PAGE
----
On its website, NBC News (1/30, Fox) reports that “to be sure,” the researchers “compared the men getting testosterone to those getting prescriptions for erectile dysfunction drugs, as the two groups are similar in many ways.” The investigators found that the ED medications “only very slightly raised the risk of heart attack.”
        The New York Times (1/30, O'Connor) “Well” blog reports, “By itself, the new study, which was not a randomized trial...’may not tell us very much,’ said Dr. Michael Lauer, the director of cardiovascular sciences at the National Heart, Lung and Blood Institute, who was not involved in the study.” However, added Dr. Lauer, “when you put this together with the rest of the medical literature, this tells us that we potentially have a problem.” Meanwhile, “in a statement, Andrea Fischer, an F.D.A. spokeswoman, said the agency was reviewing the new findings.”
        On its website, TIME (1/30, Sifferlin) reports that although it is unclear “why testosterone can harm the heart, some studies suggest that it can lower levels of HDL, or good cholesterol, and therefore increase the risk of heart disease.”
        Meanwhile, on the CBS News (1/30) website, CBS’ Dr. Jon Lapook writes that a “possible way testosterone might be causing problems is by increasing clotting within arteries supplying the heart.”
        Forbes (1/30) contributor Ed Silverman points out that these “findings come amid years of aggressive promotion of testosterone treatments.” Research “published last fall in the Journal of the American Medical Association noted that annual prescriptions for these elixirs rose more than five-fold from 2000 to 2011, reaching 5.3 million prescriptions.”
        The Los Angeles Times (1/30, Healy) “Science Now” blog also covers the story.


Study: More people using tanning beds than previously believed.

USA Today (1/30, Szabo) reports that research published in JAMA Dermatology indicates that more people are using tanning beds than previously believed. Researchers found that “more than 35% of American adults report ever using a tanning bed, along with 59% of college students and 17% of teens in the analysis.” Additionally, “the percentage of Americans who have used a tanning bed in the past year also was high – 13% of adults, 43% of university students and 10% of teens.” The article points out some groups, including the American Medical Association and the American Academy of Dermatology “have called on states to bar children under 18 from tanning salons.”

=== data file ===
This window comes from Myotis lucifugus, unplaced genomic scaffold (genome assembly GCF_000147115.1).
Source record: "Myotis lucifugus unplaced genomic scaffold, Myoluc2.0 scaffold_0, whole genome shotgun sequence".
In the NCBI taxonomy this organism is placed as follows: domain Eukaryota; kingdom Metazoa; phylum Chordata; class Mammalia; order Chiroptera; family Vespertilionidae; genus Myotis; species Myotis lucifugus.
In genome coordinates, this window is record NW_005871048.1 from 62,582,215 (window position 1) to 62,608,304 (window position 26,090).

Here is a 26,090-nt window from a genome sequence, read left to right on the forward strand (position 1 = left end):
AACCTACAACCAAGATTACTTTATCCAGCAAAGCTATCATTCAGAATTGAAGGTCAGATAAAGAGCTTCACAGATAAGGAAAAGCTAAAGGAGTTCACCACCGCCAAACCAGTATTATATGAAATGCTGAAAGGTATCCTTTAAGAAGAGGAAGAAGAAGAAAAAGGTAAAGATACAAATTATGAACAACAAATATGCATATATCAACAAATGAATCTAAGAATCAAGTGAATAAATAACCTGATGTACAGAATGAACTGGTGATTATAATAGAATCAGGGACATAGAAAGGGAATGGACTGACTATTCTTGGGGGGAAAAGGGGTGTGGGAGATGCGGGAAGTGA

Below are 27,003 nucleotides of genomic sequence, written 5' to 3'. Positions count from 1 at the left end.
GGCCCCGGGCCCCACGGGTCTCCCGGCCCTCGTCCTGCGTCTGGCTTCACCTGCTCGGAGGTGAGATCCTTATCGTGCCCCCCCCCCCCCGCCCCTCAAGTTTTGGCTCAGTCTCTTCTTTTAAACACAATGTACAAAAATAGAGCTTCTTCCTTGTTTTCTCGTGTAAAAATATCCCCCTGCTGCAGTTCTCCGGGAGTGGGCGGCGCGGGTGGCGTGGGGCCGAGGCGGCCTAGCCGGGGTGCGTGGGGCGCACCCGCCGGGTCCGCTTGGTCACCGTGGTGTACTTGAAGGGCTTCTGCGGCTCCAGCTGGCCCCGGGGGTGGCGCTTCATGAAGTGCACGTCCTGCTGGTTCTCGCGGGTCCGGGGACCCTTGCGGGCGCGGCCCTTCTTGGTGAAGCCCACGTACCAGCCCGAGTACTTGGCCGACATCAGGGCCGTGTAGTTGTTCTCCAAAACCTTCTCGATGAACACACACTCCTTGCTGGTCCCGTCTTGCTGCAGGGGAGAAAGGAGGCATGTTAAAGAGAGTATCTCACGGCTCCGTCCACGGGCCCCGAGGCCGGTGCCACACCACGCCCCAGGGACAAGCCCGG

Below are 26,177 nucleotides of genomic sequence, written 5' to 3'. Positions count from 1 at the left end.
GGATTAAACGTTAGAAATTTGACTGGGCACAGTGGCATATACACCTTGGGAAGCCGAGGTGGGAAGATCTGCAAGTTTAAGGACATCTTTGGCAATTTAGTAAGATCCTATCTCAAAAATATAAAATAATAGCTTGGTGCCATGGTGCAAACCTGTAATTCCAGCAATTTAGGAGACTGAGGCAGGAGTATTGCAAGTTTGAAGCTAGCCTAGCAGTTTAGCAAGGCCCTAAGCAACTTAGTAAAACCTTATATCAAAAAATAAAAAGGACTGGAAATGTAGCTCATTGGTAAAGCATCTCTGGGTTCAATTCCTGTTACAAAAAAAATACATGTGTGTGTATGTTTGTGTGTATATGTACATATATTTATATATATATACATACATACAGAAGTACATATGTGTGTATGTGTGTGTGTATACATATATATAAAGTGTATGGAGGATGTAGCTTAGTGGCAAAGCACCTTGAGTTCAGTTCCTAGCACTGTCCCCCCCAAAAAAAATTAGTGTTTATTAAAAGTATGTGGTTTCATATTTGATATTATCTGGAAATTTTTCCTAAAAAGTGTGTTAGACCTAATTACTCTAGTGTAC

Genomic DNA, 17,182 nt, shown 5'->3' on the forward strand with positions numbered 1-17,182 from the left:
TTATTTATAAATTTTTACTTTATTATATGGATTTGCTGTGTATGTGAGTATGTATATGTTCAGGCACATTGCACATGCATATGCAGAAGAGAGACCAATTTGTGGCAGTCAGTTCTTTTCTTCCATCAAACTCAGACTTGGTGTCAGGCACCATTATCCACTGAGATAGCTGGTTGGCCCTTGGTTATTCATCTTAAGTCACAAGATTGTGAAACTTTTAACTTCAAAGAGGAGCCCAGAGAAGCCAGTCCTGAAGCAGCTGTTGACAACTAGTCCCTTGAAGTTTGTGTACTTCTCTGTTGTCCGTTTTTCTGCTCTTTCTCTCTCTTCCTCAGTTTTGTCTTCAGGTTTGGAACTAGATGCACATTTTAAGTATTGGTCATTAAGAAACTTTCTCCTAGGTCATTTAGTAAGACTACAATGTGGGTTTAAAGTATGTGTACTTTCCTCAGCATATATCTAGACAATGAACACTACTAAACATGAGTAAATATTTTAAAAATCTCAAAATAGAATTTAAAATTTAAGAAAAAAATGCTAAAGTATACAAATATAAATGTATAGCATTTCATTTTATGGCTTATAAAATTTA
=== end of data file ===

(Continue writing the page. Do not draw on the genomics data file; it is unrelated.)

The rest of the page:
HealthDay (1/30) quotes Dr. Mark Lebwohl, incoming president-elect of the American Academy of Dermatology, as saying, “It is appalling how often exposure to indoor tanning takes place in presumably educated populations and particularly worrisome that we allow adolescents to be exposed to this carcinogen.” Dr. Lebwohl added, “We must do a much better job at educating people of all ages about the risks of indoor tanning.”

Wednesday, January 22, 2014


A new dress code for doctors, nurses and other health care workers calls for outfits that may be short on style, but long on what it takes to keep dangerous germs from spreading among patients. Short sleeves, bare hands and forearms and white coats that are laundered at least once a week – if not more often – are the keys to keeping nasty bugs such as Staphylococcus aureus from hitching a ride on a doctor's wrist. Neckties are questionable. Watches and rings have to go. It's not clear what to do about name tags, lanyards, necklaces and cell phones, but when in doubt, it’s best to clean the offending items – or get rid of them. That's according to new guidance on hospital attire released Monday by the Society for Healthcare Epidemiology of America, or SHEA. The group obsessed with stopping infections in hospitals and health care settings turned its attention to dozens of studies that suggest that grimy hospital garb might be responsible for spreading germs

Sunday, January 19, 2014


Study: Cigarettes increased nicotine content over last 15 years.

The Boston Globe (1/16, Kotz) reports a Massachusetts Department of Public Health and University of Massachusetts Medical School study published online in the journal Nicotine and Tobacco Research indicates that particular cigarette manufacturers have increased the nicotine in their product. Researchers found the average cigarette contained 1.65 milligrams of the substance in 1999, but increased 15% to 1.89 milligrams in 2011. Study leader Thomas Land believes the increase may have resulted from redesigning several brands with alterations on filters or product length.
        The Springfield (MA) Republican (1/16, Flynn) also quotes Land as saying, “Cigarettes are getting more efficient at delivering nicotine to smokers. This could make it more difficult for a current smoker who is trying to quit, and easier for a young smoker to become addicted.”